For words without page references, see the Index

    abbreviate, an abstract

    accord, to agree, 24

    act, (1) a thesis publicly maintained by a candidate for a degree, or to show a student’s proficiency; (2) the occasion or ceremony of keeping acts

    ad eundem, to the same degree: admission of a graduate of one college or university to the same degree at another without examination

    allowance, approbation, approval, 444

    alphabet, an index in alphabetical order, 857

    an-end, to the end, lxxiv, cviii, 186

    approbate, to approve expressly or formally; to express approbation of, sanction authoritatively, 825

    Bachelor, junior, a Bachelor of Arts in his first year

    Bachelor, middle, a Bachelor of Arts in his second year1756

    Bachelor, senior, a Bachelor of Arts in his third year

    beaker, a large drinking vessel with a wide mouth, an open cup or goblet

    bever, a small repast between meals

    bound, to mark out the bounds of, 586, 587, 588

    boxing, striking (the cheek, ear, etc.) with the hand

    breviate, a summary

    bursar, a treasurer

    cabin, a small room

    carriage, manner of conducting oneself socially; demeanor; deportment, behavior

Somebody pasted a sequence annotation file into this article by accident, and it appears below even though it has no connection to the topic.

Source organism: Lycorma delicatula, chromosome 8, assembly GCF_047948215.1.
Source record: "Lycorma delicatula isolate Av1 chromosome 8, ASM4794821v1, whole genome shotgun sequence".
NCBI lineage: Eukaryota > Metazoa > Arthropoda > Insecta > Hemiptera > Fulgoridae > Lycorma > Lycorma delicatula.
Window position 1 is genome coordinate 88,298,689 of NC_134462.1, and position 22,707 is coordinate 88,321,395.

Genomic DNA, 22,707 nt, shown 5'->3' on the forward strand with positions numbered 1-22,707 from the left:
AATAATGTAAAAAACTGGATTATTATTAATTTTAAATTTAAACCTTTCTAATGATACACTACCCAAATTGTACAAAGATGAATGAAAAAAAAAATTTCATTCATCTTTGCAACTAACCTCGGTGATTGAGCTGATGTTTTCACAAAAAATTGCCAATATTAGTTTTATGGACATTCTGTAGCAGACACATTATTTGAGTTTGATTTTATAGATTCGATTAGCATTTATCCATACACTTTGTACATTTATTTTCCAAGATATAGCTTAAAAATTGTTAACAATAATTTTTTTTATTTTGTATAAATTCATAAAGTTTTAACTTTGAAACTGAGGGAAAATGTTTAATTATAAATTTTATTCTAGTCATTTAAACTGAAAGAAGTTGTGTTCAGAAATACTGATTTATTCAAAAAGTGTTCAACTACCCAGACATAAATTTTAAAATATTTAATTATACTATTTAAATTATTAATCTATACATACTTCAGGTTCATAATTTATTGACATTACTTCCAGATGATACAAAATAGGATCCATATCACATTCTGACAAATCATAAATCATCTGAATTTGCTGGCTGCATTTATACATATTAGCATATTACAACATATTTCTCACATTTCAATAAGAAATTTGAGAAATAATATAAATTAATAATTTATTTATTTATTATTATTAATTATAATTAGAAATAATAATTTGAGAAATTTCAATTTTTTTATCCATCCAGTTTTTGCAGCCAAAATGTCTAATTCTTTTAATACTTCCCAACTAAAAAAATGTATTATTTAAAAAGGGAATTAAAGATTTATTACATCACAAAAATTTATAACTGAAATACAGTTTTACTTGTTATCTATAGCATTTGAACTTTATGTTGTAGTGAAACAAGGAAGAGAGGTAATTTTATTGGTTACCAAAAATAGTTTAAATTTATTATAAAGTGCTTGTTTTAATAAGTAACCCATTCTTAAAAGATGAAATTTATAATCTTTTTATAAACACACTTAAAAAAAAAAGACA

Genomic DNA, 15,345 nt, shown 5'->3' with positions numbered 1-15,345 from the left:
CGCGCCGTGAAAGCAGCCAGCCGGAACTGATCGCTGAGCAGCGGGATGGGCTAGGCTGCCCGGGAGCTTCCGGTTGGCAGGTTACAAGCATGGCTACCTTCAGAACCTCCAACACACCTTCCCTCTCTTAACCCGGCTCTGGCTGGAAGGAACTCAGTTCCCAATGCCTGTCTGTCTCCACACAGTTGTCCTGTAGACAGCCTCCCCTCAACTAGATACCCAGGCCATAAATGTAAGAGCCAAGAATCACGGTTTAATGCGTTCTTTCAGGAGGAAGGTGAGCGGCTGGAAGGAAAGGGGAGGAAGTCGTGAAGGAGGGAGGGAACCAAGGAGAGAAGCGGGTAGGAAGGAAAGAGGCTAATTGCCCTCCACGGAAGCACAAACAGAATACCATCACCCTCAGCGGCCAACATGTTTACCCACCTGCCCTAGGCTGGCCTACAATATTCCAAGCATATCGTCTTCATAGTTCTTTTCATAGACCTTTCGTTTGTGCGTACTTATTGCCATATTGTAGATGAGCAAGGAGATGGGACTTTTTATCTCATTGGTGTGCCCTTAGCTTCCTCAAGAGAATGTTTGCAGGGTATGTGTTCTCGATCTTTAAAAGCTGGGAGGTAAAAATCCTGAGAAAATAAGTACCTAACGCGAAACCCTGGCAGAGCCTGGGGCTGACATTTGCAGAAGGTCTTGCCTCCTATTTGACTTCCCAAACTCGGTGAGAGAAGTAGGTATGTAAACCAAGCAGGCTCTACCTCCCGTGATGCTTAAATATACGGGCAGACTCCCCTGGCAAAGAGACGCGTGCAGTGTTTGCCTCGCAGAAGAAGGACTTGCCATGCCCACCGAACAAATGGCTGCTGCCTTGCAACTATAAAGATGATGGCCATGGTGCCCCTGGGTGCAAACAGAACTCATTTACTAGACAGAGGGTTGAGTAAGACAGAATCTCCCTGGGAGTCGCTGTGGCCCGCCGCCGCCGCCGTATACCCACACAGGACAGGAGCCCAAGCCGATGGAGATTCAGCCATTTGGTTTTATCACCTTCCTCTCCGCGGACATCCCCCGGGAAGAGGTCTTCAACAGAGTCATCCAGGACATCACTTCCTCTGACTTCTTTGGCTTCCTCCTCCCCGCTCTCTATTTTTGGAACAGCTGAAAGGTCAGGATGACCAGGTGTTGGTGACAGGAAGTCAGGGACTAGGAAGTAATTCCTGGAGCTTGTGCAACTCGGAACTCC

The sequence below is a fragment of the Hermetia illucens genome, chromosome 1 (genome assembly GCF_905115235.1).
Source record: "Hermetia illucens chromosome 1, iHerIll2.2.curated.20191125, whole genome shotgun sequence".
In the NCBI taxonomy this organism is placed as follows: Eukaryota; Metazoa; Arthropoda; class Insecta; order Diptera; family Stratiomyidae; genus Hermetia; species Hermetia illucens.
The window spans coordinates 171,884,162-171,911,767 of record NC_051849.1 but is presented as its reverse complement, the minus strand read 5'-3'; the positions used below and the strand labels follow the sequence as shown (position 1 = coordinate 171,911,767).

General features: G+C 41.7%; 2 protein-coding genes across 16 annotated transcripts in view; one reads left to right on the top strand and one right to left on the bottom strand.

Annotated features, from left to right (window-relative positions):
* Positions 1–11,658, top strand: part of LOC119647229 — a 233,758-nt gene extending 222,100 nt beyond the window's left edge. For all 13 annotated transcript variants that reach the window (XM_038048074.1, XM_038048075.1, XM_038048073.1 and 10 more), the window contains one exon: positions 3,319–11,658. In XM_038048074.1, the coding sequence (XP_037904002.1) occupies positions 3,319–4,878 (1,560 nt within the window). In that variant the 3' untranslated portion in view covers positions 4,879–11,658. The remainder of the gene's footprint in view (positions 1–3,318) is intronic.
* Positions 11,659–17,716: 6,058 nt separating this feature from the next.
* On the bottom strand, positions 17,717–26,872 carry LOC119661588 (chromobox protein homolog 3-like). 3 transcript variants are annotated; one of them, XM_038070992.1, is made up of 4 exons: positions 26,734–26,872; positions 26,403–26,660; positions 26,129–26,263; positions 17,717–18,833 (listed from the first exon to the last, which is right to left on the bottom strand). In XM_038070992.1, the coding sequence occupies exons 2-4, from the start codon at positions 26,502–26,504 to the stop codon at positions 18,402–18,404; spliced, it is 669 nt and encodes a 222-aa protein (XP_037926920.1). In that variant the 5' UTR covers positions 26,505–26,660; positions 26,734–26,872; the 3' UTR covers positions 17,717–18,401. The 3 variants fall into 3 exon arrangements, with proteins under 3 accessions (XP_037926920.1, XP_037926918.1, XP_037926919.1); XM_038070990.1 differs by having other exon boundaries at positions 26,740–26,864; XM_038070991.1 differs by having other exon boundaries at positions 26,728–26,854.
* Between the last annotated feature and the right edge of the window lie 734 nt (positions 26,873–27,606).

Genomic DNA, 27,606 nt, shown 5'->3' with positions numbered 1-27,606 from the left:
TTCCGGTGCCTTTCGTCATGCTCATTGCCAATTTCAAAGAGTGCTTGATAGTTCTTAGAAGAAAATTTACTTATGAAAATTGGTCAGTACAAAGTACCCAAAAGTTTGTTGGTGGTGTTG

carve for oneself, to help or serve (oneself or others) at one’s own discretion, 497

    charge, pecuniary burden; expense, cost, lxxv, lxxvii n, lxxxiii, cx, 6, 7, 343

    chargeable, costly, expensive, 343

    classes, lists of books (confined to one class or subject) contained in a case or alcove (Latin classis) in a library, 133

    classis, a class

    clerk, a clergyman, 292

    closet, a private repository of valuables or curiosities; a cabinet, 522

    column (of figures), used in connection with the Steward’s quarter-bills, in which was set down in successive columns the amount due from each student for commons and sizings (i. e. board), study rent, tuition, detriments, monitors, cellar rent, punishment, etc. These were added up each quarter, and the totals of the several columns, except the first, were entered as due from the Steward to the College. But the total of the first column, corresponding substantially to what the Steward had paid out for provisions, etc., was subject to special regulation from time to time, depending on current prices and on the charge for board. Often he was allowed to keep the whole amount; sometimes he paid over to the College a certain proportion or a percentage of the balance remaining after deducting a fixed sum for himself; at other times, when prices had risen, he was indemnified by an additional grant from the College